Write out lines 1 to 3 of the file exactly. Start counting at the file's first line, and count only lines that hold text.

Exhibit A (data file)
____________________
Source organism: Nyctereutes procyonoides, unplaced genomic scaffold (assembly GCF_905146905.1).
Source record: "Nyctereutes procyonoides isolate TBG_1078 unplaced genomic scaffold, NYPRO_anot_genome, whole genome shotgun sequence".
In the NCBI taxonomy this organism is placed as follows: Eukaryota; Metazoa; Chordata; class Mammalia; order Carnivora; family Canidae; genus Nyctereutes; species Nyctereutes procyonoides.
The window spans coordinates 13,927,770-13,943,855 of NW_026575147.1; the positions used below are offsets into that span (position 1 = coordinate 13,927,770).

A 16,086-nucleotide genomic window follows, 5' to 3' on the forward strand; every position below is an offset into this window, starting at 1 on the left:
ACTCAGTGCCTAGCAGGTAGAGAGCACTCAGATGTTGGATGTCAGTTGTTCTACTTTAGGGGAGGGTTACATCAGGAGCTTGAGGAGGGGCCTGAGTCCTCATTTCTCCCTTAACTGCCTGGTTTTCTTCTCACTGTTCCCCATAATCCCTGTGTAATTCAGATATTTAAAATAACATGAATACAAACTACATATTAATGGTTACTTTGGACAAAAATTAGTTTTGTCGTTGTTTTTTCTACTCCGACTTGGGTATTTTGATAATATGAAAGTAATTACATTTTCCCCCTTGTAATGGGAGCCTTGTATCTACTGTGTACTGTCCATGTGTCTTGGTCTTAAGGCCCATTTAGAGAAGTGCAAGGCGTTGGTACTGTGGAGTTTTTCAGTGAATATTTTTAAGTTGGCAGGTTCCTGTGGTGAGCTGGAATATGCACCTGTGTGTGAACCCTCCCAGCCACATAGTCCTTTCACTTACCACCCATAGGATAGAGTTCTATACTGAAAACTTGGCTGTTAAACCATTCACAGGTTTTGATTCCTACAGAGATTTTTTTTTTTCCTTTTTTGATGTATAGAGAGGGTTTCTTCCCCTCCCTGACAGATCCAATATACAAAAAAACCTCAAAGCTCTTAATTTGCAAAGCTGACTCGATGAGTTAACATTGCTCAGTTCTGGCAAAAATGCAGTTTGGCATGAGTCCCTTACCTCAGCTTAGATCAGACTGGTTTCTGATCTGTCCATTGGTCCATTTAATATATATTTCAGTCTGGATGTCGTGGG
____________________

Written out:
Source organism: Nyctereutes procyonoides, unplaced genomic scaffold (assembly GCF_905146905.1).
Source record: "Nyctereutes procyonoides isolate TBG_1078 unplaced genomic scaffold, NYPRO_anot_genome, whole genome shotgun sequence".
In the NCBI taxonomy this organism is placed as follows: Eukaryota; Metazoa; Chordata; class Mammalia; order Carnivora; family Canidae; genus Nyctereutes; species Nyctereutes procyonoides.